On this day in 1855, Agnes Repplier was born in Philadelphia.
At the age of ten, she was sent to boarding school at the Convent of the Religious of the Sacred Heart, at Eden Hall, in Torresdale, north of Philadelphia. She describes her two years at Eden Hall in her most famous book, In Our Convent Days, 1905.
In the chapter called "Un Congé sans Cloche", page 107, Agnes Repplier tells of a visit by Bishop James Frederick Wood to Eden Hall. He sang a funny song for the girls and granted them a holiday. The holiday, ten days later, was a glorious day of playing cache cache (hide-and-seek) on the vast campus, smoking cigarettes and drinking wine in a remote music room, and distributing the wrong laundry bundles to the other girls in the dorm.
Agnes Repplier was expelled after two years. Her mother wrote to her, telling her to drop her friendship with a girl whose mother had been divorced. The nun who read all the mail noticed that Agnes did not stop being friendly to the other girl, so she told the other girl of Agnes's mother's letter. The girl asked Agnes if it was true, and Agnes said no. She was caught in the lie and sent home.
For some pictures of Eden Hall, click here. See pages 450 and 451.
Next, Agnes Repplier was enrolled at The Agnes Irwin School. Here she lasted only three terms before being expelled. That was the end of her formal education, although after becoming a famous essayist, she received honorary doctorates from the University of Pennsylvania, Temple University, Yale, Princeton, Marquette, and Columbia.
At home, her cruel mother continued to treat her badly. Once, when Agnes was fifteen and had blemishes on her face, her mother said, "You look like a leper who has had smallpox".
Agnes Repplier's niece, Emma Repplier, published Agnes Repplier: A Memoir, in 1957, telling the story of her aunt's childhood. Agnes loved the theater. The first play she saw was East Lynne. At Mrs. Drew's Arch Street Theatre, she saw Joseph Jefferson as Rip van Winkle, Charlotte Cushman in Guy Mannering, Maurice Barrymore in The Rivals, Adelaide Neilson as Juliet, and many other great stars of the day.
She began writing. Her father, who had been a successful coal dealer, lost his money. In 1870 the family lived at 2005 Chestnut Street, but by 1880 they had moved out to 4015 Locust Street. Agnes's mother urged her to write to earn money for the family.
Father Isaac Hecker, editor of The Catholic World told Agnes Repplier to concentrate on essays, not fiction. She appreciated his advice and followed it. Her essays, published in Life, The Atlantic Monthly, The New Republic, The Yale Review, McClure's, Harper's, etc., made her famous.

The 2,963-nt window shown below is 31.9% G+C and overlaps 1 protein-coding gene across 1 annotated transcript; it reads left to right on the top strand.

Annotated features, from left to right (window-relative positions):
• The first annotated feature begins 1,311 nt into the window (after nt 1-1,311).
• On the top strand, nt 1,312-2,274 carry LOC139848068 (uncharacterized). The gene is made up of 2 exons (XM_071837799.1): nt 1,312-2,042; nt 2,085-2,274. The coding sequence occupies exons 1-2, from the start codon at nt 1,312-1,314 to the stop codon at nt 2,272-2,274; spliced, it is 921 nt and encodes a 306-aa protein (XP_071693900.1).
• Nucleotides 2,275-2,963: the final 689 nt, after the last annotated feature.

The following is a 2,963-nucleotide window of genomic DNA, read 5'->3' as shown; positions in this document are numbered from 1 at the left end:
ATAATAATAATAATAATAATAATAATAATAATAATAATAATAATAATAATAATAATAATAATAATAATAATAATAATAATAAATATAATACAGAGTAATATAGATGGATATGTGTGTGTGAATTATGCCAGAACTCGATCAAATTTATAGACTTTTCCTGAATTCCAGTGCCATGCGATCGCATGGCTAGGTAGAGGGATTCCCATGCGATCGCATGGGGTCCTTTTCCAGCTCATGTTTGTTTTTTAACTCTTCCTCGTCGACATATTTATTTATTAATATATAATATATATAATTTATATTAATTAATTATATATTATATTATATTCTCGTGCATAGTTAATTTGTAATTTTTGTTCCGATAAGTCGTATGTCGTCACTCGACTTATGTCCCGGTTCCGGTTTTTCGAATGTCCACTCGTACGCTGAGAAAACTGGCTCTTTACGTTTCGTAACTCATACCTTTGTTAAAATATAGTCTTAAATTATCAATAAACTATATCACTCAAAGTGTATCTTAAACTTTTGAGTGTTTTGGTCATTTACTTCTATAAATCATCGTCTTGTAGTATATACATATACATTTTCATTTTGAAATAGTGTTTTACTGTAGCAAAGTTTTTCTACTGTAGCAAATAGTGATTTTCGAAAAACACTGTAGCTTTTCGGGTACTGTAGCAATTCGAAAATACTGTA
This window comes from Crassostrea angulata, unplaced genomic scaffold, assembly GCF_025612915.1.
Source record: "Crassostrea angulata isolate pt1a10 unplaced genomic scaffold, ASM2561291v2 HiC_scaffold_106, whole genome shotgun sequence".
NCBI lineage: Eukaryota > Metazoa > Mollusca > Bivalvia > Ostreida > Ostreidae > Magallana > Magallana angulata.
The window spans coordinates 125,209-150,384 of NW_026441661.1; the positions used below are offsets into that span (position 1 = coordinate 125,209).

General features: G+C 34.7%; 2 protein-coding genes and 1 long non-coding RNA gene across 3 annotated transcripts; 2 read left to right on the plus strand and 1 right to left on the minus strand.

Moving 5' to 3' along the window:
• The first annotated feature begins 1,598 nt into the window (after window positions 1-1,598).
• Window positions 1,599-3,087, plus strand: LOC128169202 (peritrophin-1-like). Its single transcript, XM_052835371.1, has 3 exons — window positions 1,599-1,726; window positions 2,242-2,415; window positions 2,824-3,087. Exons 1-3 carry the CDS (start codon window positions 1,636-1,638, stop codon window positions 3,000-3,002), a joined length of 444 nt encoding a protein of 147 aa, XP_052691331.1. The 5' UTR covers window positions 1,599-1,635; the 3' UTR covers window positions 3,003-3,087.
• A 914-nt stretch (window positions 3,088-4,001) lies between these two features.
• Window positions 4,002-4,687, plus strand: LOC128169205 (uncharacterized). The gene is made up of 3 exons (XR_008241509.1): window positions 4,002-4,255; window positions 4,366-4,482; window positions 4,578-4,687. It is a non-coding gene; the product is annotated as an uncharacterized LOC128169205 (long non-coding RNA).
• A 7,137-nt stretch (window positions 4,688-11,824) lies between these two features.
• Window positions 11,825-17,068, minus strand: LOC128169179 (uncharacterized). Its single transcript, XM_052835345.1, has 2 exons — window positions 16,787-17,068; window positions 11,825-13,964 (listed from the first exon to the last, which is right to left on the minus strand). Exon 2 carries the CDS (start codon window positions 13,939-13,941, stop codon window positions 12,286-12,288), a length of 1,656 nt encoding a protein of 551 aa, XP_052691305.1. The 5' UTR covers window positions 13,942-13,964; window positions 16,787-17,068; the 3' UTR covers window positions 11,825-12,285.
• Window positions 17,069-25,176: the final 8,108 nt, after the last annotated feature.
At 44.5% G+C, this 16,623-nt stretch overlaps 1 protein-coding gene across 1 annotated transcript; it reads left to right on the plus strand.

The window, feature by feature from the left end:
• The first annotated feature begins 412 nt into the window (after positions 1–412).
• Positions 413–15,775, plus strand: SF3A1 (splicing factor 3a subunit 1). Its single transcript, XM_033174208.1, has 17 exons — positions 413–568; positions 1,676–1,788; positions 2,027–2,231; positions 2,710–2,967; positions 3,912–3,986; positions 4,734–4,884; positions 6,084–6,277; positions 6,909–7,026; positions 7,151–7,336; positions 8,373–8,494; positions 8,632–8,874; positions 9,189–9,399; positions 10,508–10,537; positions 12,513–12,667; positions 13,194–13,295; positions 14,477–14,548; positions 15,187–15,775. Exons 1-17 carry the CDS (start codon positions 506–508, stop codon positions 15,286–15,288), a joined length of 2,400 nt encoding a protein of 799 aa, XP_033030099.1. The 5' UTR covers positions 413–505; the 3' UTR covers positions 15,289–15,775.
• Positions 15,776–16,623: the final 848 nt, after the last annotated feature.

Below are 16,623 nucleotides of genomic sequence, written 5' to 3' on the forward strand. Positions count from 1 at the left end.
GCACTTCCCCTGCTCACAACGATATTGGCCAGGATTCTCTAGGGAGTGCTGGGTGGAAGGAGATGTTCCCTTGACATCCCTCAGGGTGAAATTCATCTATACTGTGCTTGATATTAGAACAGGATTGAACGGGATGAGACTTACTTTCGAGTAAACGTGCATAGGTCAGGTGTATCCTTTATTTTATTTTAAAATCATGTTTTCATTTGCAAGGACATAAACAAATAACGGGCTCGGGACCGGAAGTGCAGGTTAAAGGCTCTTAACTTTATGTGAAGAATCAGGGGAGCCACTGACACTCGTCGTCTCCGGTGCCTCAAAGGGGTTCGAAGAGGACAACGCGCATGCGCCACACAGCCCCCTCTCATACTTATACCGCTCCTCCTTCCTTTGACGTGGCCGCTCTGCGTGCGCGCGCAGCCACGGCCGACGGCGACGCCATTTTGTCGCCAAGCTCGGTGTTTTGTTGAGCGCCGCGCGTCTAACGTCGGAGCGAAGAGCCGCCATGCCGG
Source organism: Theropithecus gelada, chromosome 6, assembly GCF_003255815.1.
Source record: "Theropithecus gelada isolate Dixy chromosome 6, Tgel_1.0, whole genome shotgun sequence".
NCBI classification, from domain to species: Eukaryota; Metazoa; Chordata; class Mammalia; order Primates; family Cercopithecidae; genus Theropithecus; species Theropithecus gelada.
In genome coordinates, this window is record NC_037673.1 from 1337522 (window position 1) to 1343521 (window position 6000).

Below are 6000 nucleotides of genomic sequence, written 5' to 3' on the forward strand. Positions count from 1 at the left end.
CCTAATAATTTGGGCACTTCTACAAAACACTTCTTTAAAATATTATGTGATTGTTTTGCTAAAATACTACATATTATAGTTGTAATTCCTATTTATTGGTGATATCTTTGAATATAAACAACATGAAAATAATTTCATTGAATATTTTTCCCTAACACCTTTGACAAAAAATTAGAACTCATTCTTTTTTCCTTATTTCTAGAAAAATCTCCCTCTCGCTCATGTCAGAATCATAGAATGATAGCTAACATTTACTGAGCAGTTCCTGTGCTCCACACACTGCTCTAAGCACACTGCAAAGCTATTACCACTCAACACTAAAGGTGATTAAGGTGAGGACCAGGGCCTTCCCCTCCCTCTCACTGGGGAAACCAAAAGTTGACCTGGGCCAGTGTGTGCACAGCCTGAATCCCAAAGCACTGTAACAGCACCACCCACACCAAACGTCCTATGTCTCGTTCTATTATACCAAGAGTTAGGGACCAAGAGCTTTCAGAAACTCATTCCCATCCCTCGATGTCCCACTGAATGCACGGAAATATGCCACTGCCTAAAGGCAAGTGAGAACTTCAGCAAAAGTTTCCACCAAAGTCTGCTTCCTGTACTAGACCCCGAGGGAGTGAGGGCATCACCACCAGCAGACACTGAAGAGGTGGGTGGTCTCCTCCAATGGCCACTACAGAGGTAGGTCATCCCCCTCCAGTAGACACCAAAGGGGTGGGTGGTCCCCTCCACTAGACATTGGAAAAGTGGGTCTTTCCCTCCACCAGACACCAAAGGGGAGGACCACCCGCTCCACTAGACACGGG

She met all the literary stars of the period, Thomas Bailey Aldrich, Sarah Orne Jewett, Oliver Wendell Holmes, James Russell Lowell, Julia Ward Howe, Henry James, Walt Whitman, etc.
Emma Repplier quotes Walt Whitman's comment about Agnes Repplier: "She strains for brilliancy, tries hard and harder and hardest until she gets her wit just where she wants it." And Henry James, in a letter, mentioned Agnes Repplier, "whom I liked for her bravery and (almost) brillancy". Page 100.
They were right. Her work hasn't held up. She knew it wouldn't. "Looking back on her life, she often said her success was greater than she merited, and she gave some of the credit for this to the era in which she lived. She doubted if any of her books would survive, and she contemplated this prospect with greater equanimity than is possible to her small host of admirers." Page 170.
When Agnes Repplier was very old, her mind began to fail. "Each year, when her birthday arrived on April first, the Philadelphia newspapers sent reporters to take her picture and ask the immemorial questions." The family put an end to the visits after Agnes's 87th birthday. "On her 90th birthday, the Philadelphia Record wrote, 'We hope it was a happy birthday, with a book, a pack of cigarettes and no reporters.'" Page 169.
Agnes Repplier died in 1950 at the age of 95.
Collections of Agnes Repplier's essays were published throughout her long career by Houghton Mifflin. Some may be read online.
Times and Tendencies, 1912.
Americans and Others, 1912.
More of her books may be found here.
Her biographies have held up better than the essays. Mère Marie of the Ursulines may be read online, and the biographies of Père Marquette, Agnes Irwin, and Jun'pero Serra are easily found in libraries.